If New York’s 13th congressional district has taught us anything about elections, it’s this: Just because the demographics are in your favor doesn’t mean you can win the election.
After yesterday’s Democratic primary, Representative Charles Rangel will likely return to his seat in Congress next January for the 23rd time. Despite the overwhelming number of Spanish-speaking residents in the district, Rangel defeated his Dominican-born opponent, state senator Adriano Espaillat. With 100 percent of precincts reporting, Rangel leads Espaillat by 1,828 votes, 47 percent to 44 percent.
Despite the wide margin, Espaillat has not conceded, claiming Tuesday night that the election “was too close to call.”
Not really. Over 700 absentee ballots must still be counted, and absentee and affidavit ballots can still be counted if the Board of Elections receives them by next Tuesday. But unless over 2,000 people voted absentee for Espaillat, a victory for the state senator is unlikely.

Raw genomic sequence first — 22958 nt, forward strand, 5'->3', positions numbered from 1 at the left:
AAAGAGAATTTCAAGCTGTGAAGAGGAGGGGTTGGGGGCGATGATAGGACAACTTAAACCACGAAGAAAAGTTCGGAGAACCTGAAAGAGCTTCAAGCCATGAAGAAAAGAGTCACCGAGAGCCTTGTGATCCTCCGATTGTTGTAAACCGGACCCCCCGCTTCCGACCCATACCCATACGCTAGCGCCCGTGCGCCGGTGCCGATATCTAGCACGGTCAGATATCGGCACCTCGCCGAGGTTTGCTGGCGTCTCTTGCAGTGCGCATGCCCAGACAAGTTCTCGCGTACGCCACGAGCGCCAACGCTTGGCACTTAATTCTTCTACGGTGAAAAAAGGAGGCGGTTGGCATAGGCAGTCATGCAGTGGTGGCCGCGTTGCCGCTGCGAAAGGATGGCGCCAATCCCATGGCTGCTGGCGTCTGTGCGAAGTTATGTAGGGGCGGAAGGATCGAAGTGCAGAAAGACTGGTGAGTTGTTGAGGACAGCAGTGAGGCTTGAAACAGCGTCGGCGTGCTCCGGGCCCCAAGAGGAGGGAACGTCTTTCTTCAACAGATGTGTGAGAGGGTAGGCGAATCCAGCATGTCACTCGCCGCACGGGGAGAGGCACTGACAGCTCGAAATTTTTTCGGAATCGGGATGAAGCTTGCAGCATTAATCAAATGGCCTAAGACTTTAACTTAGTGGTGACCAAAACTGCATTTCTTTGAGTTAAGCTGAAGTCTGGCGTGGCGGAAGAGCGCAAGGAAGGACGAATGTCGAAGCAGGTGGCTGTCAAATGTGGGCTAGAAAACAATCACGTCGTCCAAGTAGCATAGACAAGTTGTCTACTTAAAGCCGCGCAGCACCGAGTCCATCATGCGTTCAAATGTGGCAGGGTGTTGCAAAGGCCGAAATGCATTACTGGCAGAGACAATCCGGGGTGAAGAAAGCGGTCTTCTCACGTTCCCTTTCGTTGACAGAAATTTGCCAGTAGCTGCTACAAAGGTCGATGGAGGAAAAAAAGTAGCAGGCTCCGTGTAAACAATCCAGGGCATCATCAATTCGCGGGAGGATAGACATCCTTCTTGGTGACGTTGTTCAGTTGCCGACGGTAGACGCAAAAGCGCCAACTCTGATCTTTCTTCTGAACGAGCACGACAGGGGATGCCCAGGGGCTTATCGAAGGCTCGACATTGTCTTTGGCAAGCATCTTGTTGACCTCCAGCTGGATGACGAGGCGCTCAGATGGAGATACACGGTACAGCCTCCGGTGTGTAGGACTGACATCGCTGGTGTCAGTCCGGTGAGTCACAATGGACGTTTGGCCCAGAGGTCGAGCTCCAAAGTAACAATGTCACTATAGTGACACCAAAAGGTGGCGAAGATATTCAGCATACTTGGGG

In a bizarre, longwinded 45-minute victory speech to his supporters last night, Rangel said that he made “so many promises to my wife and I’m going to have to start producing.”
This is likely to be Rangel’s last political victory, as he plans to retire after this term in office. Espaillat also nearly defeated Rangel in the 2012 Democratic primary, losing by only about 1,000 votes.
With the nomination, Rangel is all but guaranteed a general-election win in the heavily Democratic district.